There is high probability that history of surgery and blood transfusion would be the main risk factors for HCV acquisition among renal failure and heamodialysis patients [5,2]. However, in agreement with other studies done [3-6] there was no association between history of surgery and blood transfusion with HCV infection. It is concluded that results in this study suggest that HCV infection have low prevalence (3.3%) among renal failure patients before starting heamodialysis treatment at MNH. History of surgery and blood transfusion showed no association with HCV seropostivity but they are major factors to decrease the prevalence and further prevent new infection from these patients.

Acknowledgement

The authors would like to gratefully acknowledge the kind assistance from Professor Maselle SY (Major supervisor during proposal development) and Dr Majigo M (Head, Department of Microbiology and Immunology at MUHAS) for their help, support, suggestions, encouragement and devotion to this study and their advice and contribution on drafting this work. We would also like to express our sincere thanks to Ms Mashurano M, Mr Zakaria and all staffs and members, Department of Microbiology and Immunology at muhas, for their support during data collection.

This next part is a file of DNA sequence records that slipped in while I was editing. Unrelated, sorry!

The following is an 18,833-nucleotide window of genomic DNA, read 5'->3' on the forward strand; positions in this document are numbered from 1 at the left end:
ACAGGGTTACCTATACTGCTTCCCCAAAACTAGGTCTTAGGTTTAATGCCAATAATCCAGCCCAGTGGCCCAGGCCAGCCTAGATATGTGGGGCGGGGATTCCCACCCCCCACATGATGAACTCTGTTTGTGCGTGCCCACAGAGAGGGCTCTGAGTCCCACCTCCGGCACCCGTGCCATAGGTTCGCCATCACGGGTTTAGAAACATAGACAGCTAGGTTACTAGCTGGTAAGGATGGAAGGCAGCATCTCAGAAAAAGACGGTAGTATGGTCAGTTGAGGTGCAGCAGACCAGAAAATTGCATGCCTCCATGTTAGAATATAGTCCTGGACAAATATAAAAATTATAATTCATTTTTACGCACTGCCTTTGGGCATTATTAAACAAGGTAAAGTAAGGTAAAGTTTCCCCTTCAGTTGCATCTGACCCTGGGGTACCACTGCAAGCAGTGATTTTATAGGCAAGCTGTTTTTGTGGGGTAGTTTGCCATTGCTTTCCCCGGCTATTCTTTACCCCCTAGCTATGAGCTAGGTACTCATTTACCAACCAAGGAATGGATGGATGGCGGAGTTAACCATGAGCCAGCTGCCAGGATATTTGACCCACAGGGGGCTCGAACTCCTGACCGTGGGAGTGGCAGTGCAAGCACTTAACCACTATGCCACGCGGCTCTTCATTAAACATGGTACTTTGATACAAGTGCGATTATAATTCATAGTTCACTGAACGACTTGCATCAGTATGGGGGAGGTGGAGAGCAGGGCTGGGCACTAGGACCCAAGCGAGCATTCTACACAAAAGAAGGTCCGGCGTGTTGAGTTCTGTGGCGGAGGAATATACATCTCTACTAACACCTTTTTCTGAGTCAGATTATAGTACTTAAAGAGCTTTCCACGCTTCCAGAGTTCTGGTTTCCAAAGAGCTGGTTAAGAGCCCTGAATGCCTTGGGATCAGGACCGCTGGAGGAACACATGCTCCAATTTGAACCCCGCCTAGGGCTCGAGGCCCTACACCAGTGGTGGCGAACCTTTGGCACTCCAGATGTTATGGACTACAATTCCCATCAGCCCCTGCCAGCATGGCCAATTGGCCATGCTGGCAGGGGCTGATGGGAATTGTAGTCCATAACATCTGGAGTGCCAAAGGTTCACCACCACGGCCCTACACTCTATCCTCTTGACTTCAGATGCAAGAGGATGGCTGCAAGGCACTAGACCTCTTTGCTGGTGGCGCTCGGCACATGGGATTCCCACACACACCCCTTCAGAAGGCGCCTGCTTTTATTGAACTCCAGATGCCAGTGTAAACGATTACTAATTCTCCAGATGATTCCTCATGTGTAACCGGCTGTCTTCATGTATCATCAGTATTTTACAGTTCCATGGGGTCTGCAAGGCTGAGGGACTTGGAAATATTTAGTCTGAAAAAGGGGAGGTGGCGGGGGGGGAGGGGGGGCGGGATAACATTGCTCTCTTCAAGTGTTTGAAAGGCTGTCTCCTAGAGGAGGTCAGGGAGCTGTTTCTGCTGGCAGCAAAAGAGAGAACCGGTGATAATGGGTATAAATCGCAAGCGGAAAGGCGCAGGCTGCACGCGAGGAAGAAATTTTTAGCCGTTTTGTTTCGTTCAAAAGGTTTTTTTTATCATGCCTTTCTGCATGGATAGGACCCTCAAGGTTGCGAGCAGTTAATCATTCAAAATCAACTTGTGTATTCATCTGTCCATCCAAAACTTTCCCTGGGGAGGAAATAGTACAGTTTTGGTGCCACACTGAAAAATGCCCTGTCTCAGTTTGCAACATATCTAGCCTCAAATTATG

References

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© 2017 Hassan Mwaga, et al. This is an open access article distributed under the terms of the Creative Commons Attribution License , which permits unrestricted use, distribution, and build upon your work non-commercially.